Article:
'Public Should Exercise Caution in Initial Mark Et'

Israel Securities Authority Chair Moshe Tery warns against overenthusiasm for the wave of public offerings hitting the capital market - even going so far as to say there is danger to the public in investing in new offerings. Tery calls on the public to exercise caution in buying into offerings and says there are currently quite a few offerings by "poor quality companies." A warning from a senior regulator against danger to the public in its investments is extremely rare and indicates that the ISA is very concerned by the current boom market in offerings.

Tery told TheMarker, "I call on the public to examine each offering very closely. Look at the company, its managers and its history. We are very worried by the fact that these things are no longer done today - and any offering gets bought. We are starting to see offerings by poor quality companies, including companies we ordered to emphasize certain very worrisome figures in their prospectus. Still, these offerings are grabbed up in their entirety. This is very risky."

According to Tery, most issues stem from excellent companies, but he is worried by the loss of choosiness which is allowing even lower quality companies to easily raise financing from the public. "We have 200 issues in line waiting for permission," Tery reveals. "This reminds me of not-so-good times," he adds, hinting at the TASE's 1994 bubble.

Aside from warning the public against buying into issues directly without being choosy, the ISA is also working on reviewing the investment considerations of the public's messengers to the capital market - portfolio managers and mutual fund managers. The watchdog plans to demand that portfolio managers and maybe also mutual fund managers publish their considerations in various offerings. In addition, portfolio managers will be required to get client permission in buying into offerings and will have to reveal to the client any connections they have to the company offering the security. ISA has other planned restrictions in the pipeline, too.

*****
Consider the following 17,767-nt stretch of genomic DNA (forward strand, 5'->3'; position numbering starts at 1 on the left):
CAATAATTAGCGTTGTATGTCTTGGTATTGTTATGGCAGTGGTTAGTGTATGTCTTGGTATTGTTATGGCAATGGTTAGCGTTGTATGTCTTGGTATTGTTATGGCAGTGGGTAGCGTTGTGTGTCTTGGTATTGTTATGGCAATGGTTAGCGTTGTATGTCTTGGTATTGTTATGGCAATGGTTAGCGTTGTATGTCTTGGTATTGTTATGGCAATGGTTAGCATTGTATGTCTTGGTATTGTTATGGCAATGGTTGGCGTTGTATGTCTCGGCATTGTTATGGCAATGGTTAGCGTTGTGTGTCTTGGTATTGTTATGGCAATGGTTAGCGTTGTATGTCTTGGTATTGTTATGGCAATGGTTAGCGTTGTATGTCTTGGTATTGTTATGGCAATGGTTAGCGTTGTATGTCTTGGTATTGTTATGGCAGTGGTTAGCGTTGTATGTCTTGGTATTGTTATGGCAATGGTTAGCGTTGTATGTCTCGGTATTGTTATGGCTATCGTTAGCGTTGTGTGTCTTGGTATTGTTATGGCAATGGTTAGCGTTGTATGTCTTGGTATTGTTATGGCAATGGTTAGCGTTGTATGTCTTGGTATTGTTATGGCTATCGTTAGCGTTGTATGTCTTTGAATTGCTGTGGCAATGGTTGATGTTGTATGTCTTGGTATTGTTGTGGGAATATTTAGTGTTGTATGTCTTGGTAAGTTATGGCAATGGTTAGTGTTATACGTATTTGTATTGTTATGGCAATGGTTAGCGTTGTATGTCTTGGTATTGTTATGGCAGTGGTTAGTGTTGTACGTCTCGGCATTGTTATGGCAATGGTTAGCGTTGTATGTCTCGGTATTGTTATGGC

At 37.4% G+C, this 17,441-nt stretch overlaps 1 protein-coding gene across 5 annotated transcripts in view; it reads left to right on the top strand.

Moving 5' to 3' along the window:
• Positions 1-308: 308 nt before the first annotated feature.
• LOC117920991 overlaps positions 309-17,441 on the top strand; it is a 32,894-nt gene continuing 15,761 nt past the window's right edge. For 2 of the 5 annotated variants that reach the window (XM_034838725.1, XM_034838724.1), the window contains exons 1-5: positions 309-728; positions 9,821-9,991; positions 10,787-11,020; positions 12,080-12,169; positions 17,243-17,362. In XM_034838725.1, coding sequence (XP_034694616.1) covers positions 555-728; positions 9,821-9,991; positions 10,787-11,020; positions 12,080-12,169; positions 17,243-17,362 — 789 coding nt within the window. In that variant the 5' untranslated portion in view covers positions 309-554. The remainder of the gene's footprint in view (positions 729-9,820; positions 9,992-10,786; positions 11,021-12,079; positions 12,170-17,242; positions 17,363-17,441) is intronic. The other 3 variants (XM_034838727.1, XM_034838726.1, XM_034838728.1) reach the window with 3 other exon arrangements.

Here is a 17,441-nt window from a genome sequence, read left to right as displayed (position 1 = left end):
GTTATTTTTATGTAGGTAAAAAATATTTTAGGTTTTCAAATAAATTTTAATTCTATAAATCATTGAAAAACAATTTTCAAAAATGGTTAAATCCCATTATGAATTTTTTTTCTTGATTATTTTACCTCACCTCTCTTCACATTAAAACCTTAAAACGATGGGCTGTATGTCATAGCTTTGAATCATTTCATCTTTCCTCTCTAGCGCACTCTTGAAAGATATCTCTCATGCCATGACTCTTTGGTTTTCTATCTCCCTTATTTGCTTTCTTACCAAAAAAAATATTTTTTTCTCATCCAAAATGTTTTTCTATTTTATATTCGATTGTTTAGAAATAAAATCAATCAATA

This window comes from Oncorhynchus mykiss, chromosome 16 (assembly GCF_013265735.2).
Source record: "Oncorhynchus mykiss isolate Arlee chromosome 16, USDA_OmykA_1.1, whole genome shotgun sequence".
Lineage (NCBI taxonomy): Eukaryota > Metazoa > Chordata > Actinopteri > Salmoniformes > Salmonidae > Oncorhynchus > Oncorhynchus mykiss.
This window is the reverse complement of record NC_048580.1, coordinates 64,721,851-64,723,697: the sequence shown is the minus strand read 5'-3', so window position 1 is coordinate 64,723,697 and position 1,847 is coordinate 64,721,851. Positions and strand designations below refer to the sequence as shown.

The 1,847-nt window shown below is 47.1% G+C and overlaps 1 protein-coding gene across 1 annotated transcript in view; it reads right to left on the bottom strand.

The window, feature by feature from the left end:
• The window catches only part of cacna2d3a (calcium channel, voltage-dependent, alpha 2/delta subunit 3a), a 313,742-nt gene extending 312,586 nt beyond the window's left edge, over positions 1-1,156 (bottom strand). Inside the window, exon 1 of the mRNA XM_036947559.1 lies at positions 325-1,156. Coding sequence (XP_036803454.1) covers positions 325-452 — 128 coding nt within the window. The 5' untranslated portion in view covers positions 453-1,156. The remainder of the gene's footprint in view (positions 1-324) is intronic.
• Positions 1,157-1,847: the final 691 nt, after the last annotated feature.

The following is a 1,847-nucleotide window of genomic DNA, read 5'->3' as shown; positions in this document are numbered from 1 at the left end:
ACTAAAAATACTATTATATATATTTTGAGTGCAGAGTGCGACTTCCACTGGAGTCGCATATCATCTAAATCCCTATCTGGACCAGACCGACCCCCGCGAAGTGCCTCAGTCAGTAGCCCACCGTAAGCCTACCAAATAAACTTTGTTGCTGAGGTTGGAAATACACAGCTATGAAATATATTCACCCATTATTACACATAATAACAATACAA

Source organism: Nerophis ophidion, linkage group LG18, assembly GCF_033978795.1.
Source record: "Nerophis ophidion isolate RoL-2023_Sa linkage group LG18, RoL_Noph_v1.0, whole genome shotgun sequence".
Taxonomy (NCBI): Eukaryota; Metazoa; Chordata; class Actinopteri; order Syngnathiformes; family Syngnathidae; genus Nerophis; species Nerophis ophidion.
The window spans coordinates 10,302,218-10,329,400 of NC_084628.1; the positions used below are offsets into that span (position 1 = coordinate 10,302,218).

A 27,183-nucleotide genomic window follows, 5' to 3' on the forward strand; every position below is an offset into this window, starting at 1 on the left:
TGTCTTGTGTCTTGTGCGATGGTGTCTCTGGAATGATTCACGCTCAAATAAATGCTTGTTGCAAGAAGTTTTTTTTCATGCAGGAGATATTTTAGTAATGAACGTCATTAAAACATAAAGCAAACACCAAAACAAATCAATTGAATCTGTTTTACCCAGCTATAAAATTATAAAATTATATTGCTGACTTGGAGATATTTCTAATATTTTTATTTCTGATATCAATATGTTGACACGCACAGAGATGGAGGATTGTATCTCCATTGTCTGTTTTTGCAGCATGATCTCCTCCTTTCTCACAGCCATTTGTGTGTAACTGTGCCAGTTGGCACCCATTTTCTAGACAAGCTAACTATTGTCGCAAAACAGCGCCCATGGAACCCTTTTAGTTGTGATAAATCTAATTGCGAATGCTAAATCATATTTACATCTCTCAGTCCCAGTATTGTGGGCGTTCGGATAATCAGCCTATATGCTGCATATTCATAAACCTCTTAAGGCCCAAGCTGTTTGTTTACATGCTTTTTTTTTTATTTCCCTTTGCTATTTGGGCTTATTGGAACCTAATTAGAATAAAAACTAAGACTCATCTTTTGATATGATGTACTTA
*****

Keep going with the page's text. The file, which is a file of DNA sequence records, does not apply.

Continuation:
2006 was a record year for financing on the Israeli capital market as companies saw NIS 90 billion, about half in shares and half in corporate bonds. This outpaced any previous year, including the boom years of 1993 and 2000 (in real terms). Fundraising in 2006 was essentially twice the previous record set in 2005. The pace this year, by the way, is only increasing. In January 2007 alone, publicly traded companies raised NIS 10 billion, NIS 7 billion of which was in corporate bonds.

Capital market sources believe the primary problem in the initial market is actually in corporate bonds and not with shares. The issue process is motivated by the public's ever-increasing appetite for corporate bonds, which the public believes is a solid investment carrying little risk. For this reason, the public is injecting huge demand into mutual funds that specialize in corporate bonds, and these funds are the prominent buyers as companies issue paper. In November-January, corporate bond-oriented mutual funds raised NIS 6 billion, although the sum was heavily weighted toward January.